A year or so ago, I taught a group of teenagers about money. We were discussing the stories we told ourselves about wealth. I asked them what they thought when they were waiting for their mom to pick them up and two woman arrived, one in a huge Porsche SUV and one in a little Honda jazz. They all admitted that they would think that the big Porsche lady was wealthy and they’d feel sorry for the one in the Honda jazz.
The story they were telling themselves was that wealth is equal to what I call show and tell. How is it that the money stories of kids could be so far off? I explained to the kids that in my experience, is seeing behind the curtains of so many people’s finances, that much of what others see the Porsche, the big house, the holiday house, is all in fact owned by the bank with the drivers paying an absolute fortune and interest every month for the ability to use the bank’s car and that paid for the bankers to sit on the beach.
When I explained this to them and explained that the owner of the Honda jazz was in fact me, and that not only to have enough to retire right now, I could probably also buy the Porsche in cash, if that was where I chose to spend my money.
You could see the light bulb go off in their brains. As much as I know in my head that wealth is very seldom show and tell, when I arrive at school or at a function and everyone is in their fancy cars, there is a small piece of my heart that still wants to defend itself, to protect itself from the shame and judgment that my critical voice, Crayola Deville as I call her, shouts in my head. “If you really had wealth, you’d be driving a much nicer car. If you really had wealth, you wouldn’t be working. If you really had wealth, you’d be flying first class not being scrunched up in economy.” Why is it that money thinking sits so deeply within each one of us? That for me, despite my knowing that my wealth comes from choosing to drive a small car, fly economy, and that I work because I love it, why is it that I still think like the teenagers that I taught?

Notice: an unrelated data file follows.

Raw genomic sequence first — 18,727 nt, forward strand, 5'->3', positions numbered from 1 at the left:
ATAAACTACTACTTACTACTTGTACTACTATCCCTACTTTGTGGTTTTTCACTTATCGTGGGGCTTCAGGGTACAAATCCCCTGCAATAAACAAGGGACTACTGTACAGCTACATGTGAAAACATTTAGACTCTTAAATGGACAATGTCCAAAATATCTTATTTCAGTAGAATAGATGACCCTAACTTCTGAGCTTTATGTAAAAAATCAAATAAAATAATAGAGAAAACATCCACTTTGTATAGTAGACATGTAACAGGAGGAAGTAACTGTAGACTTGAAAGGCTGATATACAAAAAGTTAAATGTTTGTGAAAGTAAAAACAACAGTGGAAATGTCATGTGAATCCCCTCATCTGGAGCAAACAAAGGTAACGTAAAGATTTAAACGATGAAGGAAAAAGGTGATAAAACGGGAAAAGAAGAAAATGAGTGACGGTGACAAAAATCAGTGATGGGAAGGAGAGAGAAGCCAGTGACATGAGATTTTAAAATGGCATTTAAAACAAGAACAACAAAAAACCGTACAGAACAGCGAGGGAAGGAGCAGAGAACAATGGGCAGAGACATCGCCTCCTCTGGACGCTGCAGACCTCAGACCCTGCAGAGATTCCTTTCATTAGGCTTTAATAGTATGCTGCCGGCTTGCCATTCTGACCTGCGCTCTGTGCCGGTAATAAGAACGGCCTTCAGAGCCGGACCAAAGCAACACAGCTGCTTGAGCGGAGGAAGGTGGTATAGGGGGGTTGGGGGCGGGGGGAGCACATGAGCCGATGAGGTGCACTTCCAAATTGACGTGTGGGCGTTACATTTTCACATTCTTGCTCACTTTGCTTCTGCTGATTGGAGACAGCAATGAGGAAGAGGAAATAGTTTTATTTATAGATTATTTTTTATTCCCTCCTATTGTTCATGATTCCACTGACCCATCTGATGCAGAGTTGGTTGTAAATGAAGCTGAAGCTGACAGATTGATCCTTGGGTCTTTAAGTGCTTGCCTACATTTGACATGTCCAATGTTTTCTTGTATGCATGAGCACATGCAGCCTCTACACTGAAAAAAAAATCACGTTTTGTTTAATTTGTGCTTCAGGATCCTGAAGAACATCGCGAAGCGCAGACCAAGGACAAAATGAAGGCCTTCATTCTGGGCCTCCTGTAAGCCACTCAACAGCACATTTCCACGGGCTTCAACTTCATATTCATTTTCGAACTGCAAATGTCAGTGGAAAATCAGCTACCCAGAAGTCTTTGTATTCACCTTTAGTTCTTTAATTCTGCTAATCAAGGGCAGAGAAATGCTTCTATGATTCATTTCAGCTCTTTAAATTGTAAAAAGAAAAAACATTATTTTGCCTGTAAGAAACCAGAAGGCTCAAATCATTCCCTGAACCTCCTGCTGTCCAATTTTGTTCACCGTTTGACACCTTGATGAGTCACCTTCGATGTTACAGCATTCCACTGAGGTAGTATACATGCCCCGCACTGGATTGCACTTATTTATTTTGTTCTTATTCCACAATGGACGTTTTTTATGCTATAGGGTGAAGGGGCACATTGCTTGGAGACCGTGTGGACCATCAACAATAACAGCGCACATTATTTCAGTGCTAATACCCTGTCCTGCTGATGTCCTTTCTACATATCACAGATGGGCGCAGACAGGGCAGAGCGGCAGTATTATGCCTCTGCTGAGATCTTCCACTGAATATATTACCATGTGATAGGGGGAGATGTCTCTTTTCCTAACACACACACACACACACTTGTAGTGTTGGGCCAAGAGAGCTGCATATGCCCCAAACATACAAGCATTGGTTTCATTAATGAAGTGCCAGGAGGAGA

The root of all of this is that the world out there keeps telling us this. It keeps telling us that money itself has power. For some, the power is positive and for others it’s negative. Some see money as opening significant doors and others see it to destroying lives. The problem is, money in fact has no power. It is neither positive nor negative. It is a story we tell ourselves about money that gives that money all the power it has.
This quote by Warren Buffet is one of my favorites, of all the billionaires I have known, money just brings out the basic traits in them. If they were jerks before the head money, they’re simply jerks with $1 billion. The problem is that our thinking drives our behavior and most of our thinking is in fact stored deeply in our subconscious, which by its nature, is difficult for us to observe in order to work out why it is we behave as we do.